Let $k$ be an algebraically closed field and let $X$ be a Cohen-Macaulay variety over $k$, i.e. all local rings are Cohen-Macaulay (perhaps this can later be generalized). What is the dualizing sheaf on $X$, what is its central/characterizing property and can one write it down explicitly?

I'm asking this in such a naive way (knowing that there is a vast literature on this) because I have the following problem: I'm (obviously) not an expert in algebraic geometry and came across a definition stating that the dualizing sheaf of $X$ is $\omega_X := j_* \omega_{X_s}$, where $j:X_s \rightarrow X$ is the inclusion of the smooth locus $X_s$ of $X$ and $\omega_{X_s} := \mathrm{det}(\Omega_{X_s/k}^1)$. I can take this of course as a definition (it is pretty easy, and I also know something about dualizing sheaves on smooth varieties) but I don't know what the central properties of this sheaf in this setting are. I know that there is Grothendieck-Verdier-Neeman(-more names) duality and while browsing through Hartshorne's book Residues and Duality I tried to deduce this definition from the abstract "nonsense" but I failed. I know that there exists this very general duality and that there happens something in the Cohen-Macaulay case but this was over my head!

Amnon Neeman defines in his article Derived categories and Grothendieck duality a dualizing complex of a noetherian and separated scheme $X$ to be an object $\mathcal{J} \in \mathbf{D}^b( \mathrm{Coh}(X))$ such that $\mathbb{R}\mathcal{H}om(-,\mathcal{J}):\mathbf{D}^b(\mathrm{Coh}(X))^{op} \rightarrow \mathbf{D}^b(\mathrm{Coh}(X))$ is an (triangulated) equivalence. Is it correct that if $X$ is a (separated?) noetherian Cohen-Macaulay scheme the sheaf defined above is a dualizing complex in this sense and that this is the characterizing property I was asking for? This is the only idea I have so far...

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    $\begingroup$ I think $X$ would have to be normal in addition to Cohen-Macaulay for this formula to work. There are many experts who can explain this better than I could. In one sentence that the dualizing sheaf (or complex) is the thing which makes the Grothendieck-Serre duality theorem work; it would be unique up to isomorphism if it exists. $\endgroup$ – Donu Arapura Jul 19 '10 at 19:18
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    $\begingroup$ Uniqueness of $\omega$ up to shift & twist by line bundle when $X$ conn'd. For smooth $X$, any line bundle is dualizing; top-diff'tls makes duality "explicit" via residues. CM equiv. to $\omega$ being sheaf (in some degree). For CM $X$ and $j:U \rightarrow X$ open with complement of codim $\ge 2$, want $\omega \rightarrow j_{\ast}(\omega|_U)$ an isom. By SGA2, III, Cor. 3.5, need depth$(\omega_x) > 1$ for $x \in X-U$. Crux: $\omega_x$ satisfies local duality, so by Ext depth criterion same as $H^i_x(k(x))=0$ for $i \ge {\rm{dim}}O_x-1$ ($> 0$!). Verify via excision (cf. SGA2, II, Cor. 4)! $\endgroup$ – BCnrd Jul 19 '10 at 20:16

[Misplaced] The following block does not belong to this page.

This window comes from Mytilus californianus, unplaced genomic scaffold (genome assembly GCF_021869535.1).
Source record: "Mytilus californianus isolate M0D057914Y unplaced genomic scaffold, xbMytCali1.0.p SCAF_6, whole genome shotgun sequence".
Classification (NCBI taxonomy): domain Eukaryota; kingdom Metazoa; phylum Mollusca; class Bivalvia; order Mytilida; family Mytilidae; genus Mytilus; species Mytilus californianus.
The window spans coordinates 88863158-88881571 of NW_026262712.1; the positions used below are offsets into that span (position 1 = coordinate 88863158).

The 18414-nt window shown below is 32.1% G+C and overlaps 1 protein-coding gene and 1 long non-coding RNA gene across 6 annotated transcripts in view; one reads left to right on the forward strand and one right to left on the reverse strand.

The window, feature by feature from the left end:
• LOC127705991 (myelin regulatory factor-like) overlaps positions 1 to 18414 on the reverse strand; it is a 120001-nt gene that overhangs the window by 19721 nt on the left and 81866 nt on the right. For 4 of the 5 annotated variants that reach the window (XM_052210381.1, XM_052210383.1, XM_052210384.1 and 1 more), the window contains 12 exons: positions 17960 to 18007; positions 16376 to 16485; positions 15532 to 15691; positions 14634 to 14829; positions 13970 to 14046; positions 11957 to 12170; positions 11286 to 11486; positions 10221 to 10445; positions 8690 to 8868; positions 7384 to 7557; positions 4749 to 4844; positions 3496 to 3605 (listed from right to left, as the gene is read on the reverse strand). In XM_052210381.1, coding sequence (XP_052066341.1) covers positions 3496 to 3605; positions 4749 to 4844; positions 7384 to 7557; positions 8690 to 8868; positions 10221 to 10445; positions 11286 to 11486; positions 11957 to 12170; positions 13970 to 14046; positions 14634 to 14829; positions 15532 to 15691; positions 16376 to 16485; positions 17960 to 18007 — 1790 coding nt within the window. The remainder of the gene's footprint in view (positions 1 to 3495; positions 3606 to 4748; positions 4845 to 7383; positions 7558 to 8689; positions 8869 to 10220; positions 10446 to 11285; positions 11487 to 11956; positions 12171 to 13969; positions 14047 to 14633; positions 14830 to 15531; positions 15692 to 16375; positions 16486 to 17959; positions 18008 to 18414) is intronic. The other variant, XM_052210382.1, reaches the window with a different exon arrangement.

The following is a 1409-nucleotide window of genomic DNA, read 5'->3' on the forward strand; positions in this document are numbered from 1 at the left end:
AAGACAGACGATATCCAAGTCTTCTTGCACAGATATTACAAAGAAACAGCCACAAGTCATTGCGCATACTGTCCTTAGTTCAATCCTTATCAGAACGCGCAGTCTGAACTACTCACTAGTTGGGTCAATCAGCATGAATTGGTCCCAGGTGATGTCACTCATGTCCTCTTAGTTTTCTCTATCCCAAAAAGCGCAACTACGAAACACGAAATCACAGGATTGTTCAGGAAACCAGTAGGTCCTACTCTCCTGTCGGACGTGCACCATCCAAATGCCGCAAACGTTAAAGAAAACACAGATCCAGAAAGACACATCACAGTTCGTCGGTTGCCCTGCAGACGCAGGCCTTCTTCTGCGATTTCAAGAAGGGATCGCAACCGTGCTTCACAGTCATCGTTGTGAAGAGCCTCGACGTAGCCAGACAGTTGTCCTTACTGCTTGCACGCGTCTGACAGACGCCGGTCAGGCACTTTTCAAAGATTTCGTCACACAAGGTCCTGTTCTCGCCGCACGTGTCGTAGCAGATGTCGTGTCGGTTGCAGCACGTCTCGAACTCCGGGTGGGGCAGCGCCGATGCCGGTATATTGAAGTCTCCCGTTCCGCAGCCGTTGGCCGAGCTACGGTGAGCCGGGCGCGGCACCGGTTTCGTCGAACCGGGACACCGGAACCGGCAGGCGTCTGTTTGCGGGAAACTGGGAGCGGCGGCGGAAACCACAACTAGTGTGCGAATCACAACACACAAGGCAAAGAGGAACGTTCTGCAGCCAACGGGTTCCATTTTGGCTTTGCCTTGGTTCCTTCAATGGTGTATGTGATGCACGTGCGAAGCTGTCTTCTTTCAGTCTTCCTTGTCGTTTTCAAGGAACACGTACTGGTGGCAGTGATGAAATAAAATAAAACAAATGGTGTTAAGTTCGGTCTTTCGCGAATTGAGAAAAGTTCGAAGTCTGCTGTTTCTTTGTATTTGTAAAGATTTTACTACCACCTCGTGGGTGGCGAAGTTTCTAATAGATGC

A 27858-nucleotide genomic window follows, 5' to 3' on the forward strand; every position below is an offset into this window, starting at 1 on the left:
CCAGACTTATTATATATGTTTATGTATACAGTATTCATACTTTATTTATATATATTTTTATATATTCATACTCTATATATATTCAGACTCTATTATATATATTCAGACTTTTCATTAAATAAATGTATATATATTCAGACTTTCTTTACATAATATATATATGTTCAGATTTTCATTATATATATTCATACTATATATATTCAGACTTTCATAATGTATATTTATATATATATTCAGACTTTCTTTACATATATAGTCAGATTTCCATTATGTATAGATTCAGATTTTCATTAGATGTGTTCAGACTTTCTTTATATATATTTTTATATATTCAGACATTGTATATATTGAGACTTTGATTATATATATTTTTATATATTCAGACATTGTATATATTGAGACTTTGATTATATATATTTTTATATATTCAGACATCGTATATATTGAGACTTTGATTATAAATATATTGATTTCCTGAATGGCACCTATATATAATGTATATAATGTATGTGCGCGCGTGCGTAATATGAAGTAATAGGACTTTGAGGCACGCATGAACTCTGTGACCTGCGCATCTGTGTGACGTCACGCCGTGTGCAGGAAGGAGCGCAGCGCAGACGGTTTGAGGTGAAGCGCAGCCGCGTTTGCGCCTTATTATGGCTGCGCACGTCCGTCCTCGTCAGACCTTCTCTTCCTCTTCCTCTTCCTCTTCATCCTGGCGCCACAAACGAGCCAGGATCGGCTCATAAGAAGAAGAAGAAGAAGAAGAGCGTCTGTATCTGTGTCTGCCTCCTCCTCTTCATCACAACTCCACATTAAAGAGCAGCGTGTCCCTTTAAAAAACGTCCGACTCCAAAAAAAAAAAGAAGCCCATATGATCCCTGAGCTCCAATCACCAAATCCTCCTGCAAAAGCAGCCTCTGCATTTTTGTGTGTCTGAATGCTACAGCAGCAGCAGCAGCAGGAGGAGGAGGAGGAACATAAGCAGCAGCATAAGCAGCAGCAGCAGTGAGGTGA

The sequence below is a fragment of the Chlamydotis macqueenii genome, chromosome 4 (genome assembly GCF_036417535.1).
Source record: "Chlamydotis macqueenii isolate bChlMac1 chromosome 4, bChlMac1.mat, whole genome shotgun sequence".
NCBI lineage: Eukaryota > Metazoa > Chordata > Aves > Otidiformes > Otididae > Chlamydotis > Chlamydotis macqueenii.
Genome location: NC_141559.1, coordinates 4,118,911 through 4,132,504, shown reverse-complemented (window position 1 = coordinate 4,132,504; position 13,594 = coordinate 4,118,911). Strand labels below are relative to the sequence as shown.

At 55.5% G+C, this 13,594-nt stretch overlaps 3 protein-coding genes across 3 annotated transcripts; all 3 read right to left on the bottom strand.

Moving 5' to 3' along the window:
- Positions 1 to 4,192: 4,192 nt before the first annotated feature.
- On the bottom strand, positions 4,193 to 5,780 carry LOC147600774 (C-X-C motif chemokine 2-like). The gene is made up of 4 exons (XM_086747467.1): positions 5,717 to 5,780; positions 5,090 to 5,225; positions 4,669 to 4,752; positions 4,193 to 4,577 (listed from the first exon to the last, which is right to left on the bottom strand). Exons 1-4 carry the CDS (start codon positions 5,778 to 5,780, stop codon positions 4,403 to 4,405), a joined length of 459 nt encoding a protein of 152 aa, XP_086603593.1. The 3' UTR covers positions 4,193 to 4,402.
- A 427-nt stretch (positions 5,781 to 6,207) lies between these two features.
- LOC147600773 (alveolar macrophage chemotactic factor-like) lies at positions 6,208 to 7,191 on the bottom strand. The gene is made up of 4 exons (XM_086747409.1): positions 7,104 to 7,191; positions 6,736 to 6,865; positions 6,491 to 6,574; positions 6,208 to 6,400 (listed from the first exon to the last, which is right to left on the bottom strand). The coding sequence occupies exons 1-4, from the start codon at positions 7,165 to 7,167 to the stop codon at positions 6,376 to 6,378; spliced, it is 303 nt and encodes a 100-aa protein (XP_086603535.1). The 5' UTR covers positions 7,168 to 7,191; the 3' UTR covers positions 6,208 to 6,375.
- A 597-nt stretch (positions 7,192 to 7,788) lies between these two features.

• $\begingroup$ I was hoping you'd jump in, but now I'm confused. $\omega=f^!\mathcal{O}_{spec k}$ is only unique up to shift & twist? $\endgroup$ – Donu Arapura Jul 19 '10 at 20:28
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    $\begingroup$ @Donu: the formula you give is a dualizing object, but not the only one. The property that defines a dualizing object $R^{\bullet}$ in $D^b_c(X)$ is finite injective dimension and on $D^b_c(X)$ the functor $\mathbf{D} = {\mathbf{R}}\mathcal{H}om^{\bullet}(\cdot,R^{\bullet})$ satisfies the "double duality" map ${\rm{id}} \rightarrow \mathbf{D} \circ \mathbf{D}$ (which makes sense due to the finite injective dimension hypothesis) is an isom. By inspection, applying shift and line bundle twist has no effect! Remarkable fact is that this is the only ambiguity, for connected $X$. $\endgroup$ – BCnrd Jul 19 '10 at 20:49
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    $\begingroup$ The pushforward formula is only correct when the open set has complement with codimension $\ge 2$, also used in the vanishing aspect of the local duality argument in my initial comment. In general I don't like to say the formulas (pushforward, Ext on an affine space, etc.) are the "definition" of a dualizing sheaf, but rather a way to compute one (coupled with a suitable trace map, which can be quite hard to make "explicit" away from simple examples). A dualizing object yields a "codimension function", and demanding it match usual codimension (can always be done) eliminates shift ambiguity. $\endgroup$ – BCnrd Jul 19 '10 at 22:40

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